McLean, who presented to recruits on working with gender and sexual Minorities is excited about the effects the training will have, arguing that “the knowledge shared, if implemented, can help to provide a safer environment for the trans community.” For many recruits, this was their first time learning about gender and sexual diversity as well as their first time directly engaging an openly transgender person – a critically important step in dismantling stigma and discrimination.

Protecting the rights of the child 

Our baseline knowledge assessment revealed that, on average, police recruits had moderately low knowledge of child-specific protocols and legal provisions on the eve of their entry into the field. For example, while most recruits (68.5%) had heard of the legal principle the “Best Interest of the Child” – the cross-cutting legal standard that impacts every decision concerning a child in Jamaica – almost one third (29.3%) had never heard of this legal standard, and very few could accurately explain its components. 

Similarly, more than a third (36.2%) of recruits reported not knowing about the police force’s own Child Interaction Policy– which establishes protocols for handling various circumstances involving vulnerable children as witnesses, victims or even perpetrators of crimes – and 64.1% had never heard of the Child Justice Guidelines– the national standards for children interfacing with the justice system.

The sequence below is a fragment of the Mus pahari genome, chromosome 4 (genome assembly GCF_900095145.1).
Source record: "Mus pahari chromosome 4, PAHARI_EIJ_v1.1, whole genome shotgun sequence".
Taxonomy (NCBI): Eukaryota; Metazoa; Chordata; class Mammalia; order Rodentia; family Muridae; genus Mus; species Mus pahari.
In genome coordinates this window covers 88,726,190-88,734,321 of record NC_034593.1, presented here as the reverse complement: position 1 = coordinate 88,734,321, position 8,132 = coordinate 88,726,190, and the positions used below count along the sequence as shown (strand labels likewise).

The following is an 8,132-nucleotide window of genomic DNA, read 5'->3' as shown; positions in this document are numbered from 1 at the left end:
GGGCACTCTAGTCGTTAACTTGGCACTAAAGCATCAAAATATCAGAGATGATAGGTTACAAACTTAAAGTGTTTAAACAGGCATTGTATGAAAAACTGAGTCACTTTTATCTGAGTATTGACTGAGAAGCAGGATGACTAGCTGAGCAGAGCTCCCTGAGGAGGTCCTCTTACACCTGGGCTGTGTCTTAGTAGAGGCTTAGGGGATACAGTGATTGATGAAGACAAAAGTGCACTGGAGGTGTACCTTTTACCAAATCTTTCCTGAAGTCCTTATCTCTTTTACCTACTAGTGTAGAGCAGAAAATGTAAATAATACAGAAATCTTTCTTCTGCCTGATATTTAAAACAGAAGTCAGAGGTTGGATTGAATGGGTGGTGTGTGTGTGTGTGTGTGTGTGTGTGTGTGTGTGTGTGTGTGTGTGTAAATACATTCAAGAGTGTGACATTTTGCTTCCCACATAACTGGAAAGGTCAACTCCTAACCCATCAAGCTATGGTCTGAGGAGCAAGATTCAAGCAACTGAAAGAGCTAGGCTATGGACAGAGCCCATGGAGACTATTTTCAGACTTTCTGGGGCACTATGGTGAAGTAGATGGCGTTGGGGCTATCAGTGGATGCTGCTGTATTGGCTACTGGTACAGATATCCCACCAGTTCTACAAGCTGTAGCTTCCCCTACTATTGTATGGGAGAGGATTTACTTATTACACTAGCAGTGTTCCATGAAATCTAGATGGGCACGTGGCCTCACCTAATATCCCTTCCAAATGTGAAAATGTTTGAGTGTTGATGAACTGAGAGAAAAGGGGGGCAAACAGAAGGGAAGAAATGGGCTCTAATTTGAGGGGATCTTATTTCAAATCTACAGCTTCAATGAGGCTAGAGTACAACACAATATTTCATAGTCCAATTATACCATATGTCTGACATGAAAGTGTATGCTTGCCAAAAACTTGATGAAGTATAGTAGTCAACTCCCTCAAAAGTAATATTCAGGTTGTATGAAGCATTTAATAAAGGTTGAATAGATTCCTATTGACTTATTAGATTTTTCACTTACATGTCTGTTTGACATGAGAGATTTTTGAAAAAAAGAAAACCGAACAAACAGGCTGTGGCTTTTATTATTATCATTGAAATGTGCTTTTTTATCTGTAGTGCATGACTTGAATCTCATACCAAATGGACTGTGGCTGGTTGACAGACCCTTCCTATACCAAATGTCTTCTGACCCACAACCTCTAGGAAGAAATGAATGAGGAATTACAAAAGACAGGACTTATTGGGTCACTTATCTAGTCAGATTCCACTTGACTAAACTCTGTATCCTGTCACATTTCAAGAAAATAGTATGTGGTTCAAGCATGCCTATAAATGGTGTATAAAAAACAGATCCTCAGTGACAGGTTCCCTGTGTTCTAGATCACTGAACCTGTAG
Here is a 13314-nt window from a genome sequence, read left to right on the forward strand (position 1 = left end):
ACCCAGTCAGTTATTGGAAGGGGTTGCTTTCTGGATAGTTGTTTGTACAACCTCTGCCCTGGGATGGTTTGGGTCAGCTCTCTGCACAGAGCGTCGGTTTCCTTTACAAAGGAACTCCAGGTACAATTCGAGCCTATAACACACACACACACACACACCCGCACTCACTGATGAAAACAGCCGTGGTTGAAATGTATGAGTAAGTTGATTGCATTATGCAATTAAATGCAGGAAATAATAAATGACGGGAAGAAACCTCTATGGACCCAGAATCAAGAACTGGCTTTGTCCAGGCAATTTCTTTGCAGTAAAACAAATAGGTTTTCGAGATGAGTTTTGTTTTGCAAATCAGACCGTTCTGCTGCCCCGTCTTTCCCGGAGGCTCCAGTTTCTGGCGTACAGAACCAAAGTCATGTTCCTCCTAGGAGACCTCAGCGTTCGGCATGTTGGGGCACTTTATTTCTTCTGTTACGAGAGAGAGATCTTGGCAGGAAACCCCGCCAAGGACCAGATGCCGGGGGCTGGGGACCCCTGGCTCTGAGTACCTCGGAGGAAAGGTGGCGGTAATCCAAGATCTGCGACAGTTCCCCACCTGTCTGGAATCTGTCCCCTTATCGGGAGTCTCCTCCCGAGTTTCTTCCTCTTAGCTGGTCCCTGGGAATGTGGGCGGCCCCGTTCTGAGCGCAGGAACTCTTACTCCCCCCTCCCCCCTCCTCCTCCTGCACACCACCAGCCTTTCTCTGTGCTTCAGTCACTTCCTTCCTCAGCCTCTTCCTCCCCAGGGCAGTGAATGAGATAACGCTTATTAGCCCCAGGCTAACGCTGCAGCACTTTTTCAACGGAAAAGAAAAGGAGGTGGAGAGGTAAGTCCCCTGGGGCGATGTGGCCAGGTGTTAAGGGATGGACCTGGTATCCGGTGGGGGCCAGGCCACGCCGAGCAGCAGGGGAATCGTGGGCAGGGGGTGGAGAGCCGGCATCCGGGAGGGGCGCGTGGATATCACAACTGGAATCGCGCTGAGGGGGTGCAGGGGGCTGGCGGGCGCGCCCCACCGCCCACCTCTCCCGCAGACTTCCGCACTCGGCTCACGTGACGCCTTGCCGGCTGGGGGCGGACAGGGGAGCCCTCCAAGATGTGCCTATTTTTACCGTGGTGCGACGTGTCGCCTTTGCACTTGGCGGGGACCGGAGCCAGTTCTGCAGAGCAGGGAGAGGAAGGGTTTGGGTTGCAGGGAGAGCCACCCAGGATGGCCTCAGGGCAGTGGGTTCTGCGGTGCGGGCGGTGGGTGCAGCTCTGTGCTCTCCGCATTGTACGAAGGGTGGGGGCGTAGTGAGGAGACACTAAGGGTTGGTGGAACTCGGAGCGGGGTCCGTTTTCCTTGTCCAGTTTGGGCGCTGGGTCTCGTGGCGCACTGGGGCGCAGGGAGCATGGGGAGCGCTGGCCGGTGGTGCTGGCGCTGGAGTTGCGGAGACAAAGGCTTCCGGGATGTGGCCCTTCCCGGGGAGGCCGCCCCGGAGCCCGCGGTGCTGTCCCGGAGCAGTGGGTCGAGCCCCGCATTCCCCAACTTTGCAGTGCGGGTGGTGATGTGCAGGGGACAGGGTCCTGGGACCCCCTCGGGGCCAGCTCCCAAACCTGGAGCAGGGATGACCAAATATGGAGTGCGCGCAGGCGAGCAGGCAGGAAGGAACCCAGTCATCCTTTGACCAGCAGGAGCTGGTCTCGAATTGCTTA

To address this, trainers from JFJ and the Child Protection and Family Services Agency conduct intensive sessions on the functioning of the child protection and child justice systems that built legal literacy of the Child Care and Protection Act, and practical understanding of the Child Justice Guidelines and the JCF’s Child Interaction Policy. Recruits work in groups to map out responses to a series of policing scenarios involving children, such as policing in schools, responding to reports of child abuse in communities, and working with children in conflict with the law. 

Reimagining police training

This intervention was necessary because training of police recruits usually focuses on the tactical elements of law enforcement, with limited knowledge of the human rights concepts, protocols and protections related to policing. The results of the training so far have been encouraging. Recruits demonstrated substantially increased in knowledge of specific laws that protect human rights, nearly all (98.6%) of the respondents could correctly identify the Child Interaction Policy, and 93.3% of the recruits could now correctly provide the legally permitted time period to detain someone without charge. 

Human rights violations by the security forces are not happenstance. They are enabled in part by low awareness of human rights among duty-bearers that allows dangerous beliefs and practices to take root. By incorporating human rights trainings across all levels of law enforcement, we can begin to change the policing culture of the Force. JFJ will continue to play its part in helping to create a police force that respects the human rights of ALL Jamaicans.

To help us reach more police recruits, consider donating to Jamaicans for Justice.

Updated June 2020